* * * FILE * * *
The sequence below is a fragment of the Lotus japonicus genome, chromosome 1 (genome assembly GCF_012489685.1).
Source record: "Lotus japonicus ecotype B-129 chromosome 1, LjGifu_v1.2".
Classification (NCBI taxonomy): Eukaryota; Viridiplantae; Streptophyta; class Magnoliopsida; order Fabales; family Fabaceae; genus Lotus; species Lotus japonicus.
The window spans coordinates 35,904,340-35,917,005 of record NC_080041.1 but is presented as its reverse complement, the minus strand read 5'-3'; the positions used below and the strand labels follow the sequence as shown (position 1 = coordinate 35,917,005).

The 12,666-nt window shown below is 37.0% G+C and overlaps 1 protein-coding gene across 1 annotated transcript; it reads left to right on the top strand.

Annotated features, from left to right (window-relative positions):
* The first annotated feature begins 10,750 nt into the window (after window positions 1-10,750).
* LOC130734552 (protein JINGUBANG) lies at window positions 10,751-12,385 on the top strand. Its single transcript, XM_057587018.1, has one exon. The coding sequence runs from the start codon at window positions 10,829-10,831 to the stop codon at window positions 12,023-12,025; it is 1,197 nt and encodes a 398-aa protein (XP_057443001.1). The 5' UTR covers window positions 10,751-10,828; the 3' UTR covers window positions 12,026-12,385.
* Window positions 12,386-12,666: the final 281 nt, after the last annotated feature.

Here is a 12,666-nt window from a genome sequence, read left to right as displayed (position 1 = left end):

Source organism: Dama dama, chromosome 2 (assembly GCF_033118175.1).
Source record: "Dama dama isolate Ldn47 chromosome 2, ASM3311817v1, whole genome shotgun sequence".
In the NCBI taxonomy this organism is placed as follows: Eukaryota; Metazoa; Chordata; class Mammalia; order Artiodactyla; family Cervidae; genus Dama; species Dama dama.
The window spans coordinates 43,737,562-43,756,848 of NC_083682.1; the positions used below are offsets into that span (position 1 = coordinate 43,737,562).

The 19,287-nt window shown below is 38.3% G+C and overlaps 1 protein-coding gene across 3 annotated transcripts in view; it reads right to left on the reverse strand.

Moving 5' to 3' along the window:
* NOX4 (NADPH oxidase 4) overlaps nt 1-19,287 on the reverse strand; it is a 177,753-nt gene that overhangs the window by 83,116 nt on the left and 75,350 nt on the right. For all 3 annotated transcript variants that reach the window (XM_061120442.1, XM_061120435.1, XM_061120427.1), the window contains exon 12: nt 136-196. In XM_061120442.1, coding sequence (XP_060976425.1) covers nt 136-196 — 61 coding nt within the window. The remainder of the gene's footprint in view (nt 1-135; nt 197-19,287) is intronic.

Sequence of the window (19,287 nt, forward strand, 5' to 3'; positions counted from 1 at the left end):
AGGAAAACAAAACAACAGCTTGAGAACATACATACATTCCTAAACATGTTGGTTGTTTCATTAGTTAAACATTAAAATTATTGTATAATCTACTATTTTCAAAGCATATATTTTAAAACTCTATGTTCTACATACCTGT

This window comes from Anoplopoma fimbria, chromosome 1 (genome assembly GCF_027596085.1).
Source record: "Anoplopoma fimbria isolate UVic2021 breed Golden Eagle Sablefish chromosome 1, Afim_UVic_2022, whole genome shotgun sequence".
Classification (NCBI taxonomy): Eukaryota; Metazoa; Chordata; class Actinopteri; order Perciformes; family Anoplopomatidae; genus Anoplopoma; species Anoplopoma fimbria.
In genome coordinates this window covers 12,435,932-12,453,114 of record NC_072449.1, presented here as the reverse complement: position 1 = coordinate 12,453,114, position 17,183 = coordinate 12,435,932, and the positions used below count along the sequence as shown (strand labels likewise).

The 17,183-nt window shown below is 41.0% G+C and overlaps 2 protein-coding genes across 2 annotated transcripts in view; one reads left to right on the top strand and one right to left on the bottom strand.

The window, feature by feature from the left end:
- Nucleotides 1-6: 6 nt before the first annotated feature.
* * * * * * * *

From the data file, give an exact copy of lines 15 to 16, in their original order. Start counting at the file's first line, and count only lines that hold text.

The 19,287-nt window shown below is 38.3% G+C and overlaps 1 protein-coding gene across 3 annotated transcripts in view; it reads right to left on the reverse strand.

Moving 5' to 3' along the window: